[IPython-dev] IPython3/Jupyter Magics for Python-based kernels

MinRK benjaminrk at gmail.com
Sat Aug 23 01:12:59 EDT 2014

I think if you want to add something like magics for Python-wrapped kernels
based on your magickernel.py code, that would be interesting. Standardizing
magics across kernel languages is something that is attractive on its face,
but we deemed outside the scope of the message / kernel specification,
because it is probably not feasible to do in a language agnostic way (For
example, IPython magics can contain Python string-formatting code with
Python expressions that are evaluated in the interactive namespace).
Clarification of discussions like this are part of the reasoning behind the
Jupyter/IPython split:

   - Jupyter is language-agnostic computing tools, such as the message
   protocol, notebook document format, and notebook UI.
   - IPython is a better interactive Python environment, with some
   extensions to the Python language for interactive use.
   - IPython provides a Jupyter Kernel.
   - Magics are 100% an IPython feature, and not in any way related to
   - Other kernels are welcome to implement extensions to their language
   (including Python!) as they see fit,
   as similar or different to IPython’s magics system as makes sense.

Implementing magics for basic Python-wrapped kernels (i.e. not R, Julia,
Ruby, Haskell, etc.) would be simple, and potentially useful, depending on
how many of these kernels are developed. I do not expect most first-class
kernels to go this route, in which case they would not share any magic
code. Further, I don’t think the magic code developed for this use case
would even be shared by IPython.

But it would still be an interesting exercise, and might encourage other
kernels to take the multi-interpreter approach if it is successful.

Sounds like a fun experiment!


On Wed, Aug 20, 2014 at 4:22 AM, Doug Blank <doug.blank at gmail.com> wrote:

> IPython developers,
> One of the nice things that the IPython team did for the next version was
> to create a base class for creating new kernels for code written in Python,
> called wrapper kernels [1].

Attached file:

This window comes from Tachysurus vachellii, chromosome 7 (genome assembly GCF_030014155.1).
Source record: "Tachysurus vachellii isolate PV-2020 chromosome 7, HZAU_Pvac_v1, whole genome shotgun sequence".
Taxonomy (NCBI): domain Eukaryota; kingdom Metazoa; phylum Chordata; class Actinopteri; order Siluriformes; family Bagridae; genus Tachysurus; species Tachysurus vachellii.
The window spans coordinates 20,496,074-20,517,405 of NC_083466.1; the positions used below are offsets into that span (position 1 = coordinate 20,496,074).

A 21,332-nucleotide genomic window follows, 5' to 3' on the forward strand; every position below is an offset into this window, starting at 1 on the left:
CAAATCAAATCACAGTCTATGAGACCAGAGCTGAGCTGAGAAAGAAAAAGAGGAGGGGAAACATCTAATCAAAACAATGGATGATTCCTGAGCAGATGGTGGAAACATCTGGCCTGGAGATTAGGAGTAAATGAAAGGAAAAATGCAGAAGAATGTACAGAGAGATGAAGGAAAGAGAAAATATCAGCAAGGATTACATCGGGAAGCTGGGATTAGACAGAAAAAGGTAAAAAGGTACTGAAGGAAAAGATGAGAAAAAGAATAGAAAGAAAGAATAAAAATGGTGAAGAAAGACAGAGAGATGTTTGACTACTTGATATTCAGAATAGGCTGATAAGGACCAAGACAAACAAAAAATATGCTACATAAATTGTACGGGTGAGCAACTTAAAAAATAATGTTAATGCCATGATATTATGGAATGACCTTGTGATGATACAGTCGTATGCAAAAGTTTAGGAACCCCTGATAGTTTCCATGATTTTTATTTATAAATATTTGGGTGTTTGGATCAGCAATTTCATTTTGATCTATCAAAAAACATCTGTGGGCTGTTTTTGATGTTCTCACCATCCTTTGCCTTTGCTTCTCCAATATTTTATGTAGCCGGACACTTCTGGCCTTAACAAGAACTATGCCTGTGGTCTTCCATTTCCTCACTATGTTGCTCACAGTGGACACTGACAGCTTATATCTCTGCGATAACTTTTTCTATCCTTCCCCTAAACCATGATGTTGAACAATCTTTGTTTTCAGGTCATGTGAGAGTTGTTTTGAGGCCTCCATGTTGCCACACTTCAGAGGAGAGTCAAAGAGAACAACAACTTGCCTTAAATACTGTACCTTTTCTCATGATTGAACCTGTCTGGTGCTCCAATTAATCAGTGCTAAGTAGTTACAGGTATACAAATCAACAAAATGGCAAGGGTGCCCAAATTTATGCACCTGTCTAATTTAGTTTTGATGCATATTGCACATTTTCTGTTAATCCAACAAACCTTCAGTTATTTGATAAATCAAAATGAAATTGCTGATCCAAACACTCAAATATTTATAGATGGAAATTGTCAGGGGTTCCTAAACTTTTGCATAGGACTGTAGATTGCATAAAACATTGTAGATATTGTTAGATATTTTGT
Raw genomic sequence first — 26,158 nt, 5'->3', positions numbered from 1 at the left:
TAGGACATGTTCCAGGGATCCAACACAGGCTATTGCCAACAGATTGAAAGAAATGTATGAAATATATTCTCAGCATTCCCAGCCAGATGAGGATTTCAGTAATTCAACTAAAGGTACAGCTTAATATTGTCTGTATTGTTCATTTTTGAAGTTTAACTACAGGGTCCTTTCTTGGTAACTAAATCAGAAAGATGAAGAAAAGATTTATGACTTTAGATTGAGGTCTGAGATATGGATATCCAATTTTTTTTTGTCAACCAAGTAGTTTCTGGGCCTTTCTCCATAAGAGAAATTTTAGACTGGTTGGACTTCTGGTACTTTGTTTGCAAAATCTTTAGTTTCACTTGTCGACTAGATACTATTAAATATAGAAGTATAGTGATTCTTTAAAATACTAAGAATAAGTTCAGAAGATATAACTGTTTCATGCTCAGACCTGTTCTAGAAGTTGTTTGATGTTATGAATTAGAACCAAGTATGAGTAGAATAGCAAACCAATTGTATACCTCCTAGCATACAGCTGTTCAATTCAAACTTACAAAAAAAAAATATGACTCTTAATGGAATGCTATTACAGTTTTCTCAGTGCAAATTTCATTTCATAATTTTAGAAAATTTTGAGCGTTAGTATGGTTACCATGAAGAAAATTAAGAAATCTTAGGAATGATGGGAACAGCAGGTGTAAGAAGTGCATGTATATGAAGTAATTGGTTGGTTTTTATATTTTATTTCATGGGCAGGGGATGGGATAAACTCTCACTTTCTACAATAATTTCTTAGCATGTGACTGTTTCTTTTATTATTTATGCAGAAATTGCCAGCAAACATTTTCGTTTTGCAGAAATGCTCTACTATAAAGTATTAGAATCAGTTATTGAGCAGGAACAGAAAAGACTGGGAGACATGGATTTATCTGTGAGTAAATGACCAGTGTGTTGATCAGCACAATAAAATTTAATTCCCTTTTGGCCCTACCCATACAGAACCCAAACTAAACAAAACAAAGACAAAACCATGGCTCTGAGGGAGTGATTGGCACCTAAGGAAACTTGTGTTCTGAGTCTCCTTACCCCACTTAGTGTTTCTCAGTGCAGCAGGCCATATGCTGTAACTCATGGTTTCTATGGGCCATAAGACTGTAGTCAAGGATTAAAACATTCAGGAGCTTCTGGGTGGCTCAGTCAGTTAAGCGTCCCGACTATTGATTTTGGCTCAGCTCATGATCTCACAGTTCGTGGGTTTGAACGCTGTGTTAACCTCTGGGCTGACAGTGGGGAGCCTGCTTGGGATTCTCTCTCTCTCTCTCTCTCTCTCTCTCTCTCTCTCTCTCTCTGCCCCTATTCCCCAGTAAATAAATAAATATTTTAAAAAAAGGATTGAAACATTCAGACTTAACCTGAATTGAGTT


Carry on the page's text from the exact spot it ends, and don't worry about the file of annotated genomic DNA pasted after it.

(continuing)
> Unfortunately, such kernels don't have ! shell commands, nor magics. This
> is understandable, as those are tightly integrated with IPython's Python.
> However, one could get some of the basic functionality of these features on
> top of the wrapper kernel, in a generic way. For example, you could run
> shell commands, or have some magics that operate independent of the kernel.
> We have created a prototype of magics for wrapper kernels [2]. The code is
> in magickernel.py, and the magics are in the folder magics. The current
> prototype works like this:
> ```
> In [1]: %magics
> Line magics:
>      %cd PATH - change current directory of session
>      %connect_info - show connection information
>      %download URL [FILENAME] - download file from URL
>      %html CODE - display code as HTML
>      %install_magic URL - download and install magic from URL
>      %javascript CODE - send code as JavaScript
>      %latex TEXT - display text as LaTex
>      %magics - show installed magics
>      %reload_magics - reload the magics from the installed files
>      %shell COMMAND - run the line as a shell command
>      %time COMMAND - show time to run line
> Cell magics:
>     %%file FILENAME - write contents of cell to file
>     %%html - display contents of cell as HTML
>     %%javascript - send contents of cell as JavaScript
>     %%latex - display contents of cell as LaTeX
>     %%shell - run the contents of the cell as shell commands
>     %%time - show time to run cell
> Shell shortcut:
>     ! COMMAND ... - execute command in shell
> Any cell magic can be made persistent for rest of session by using %%%
> prefix.
> ```
> The idea is to be able to easily add some standard-like magics to
> 3rd-party kernels by using MagicKernel. See the sample wrapperkernel
> EchoKernel with magics [3]. Also, the idea here is not to replicate too
> much what comes with IPython's Python, but to provide a small, simple core
> set of magics that can't be easily done in the kernel language. You can
> install MagicKernel from source, or using:
> $ pip install calico --upgrade
> This is a prototype (with some bugs), and we very much hope for others to
> provide feedback or code, and more work needs to be done. What magics would
> you need in your 3rd-party kernel, that can be accomplished this way? Will
> this design be sufficient?
> We hope that this is useful!
> -Doug
> [1] - http://ipython.org/ipython-doc/dev/development/wrapperkernels.html
> [2] - https://bitbucket.org/ipre/calico/src/master/src/calico/
> [3] -
> https://bitbucket.org/ipre/calico/src/master/src/echo_kernel/echo_kernel.py
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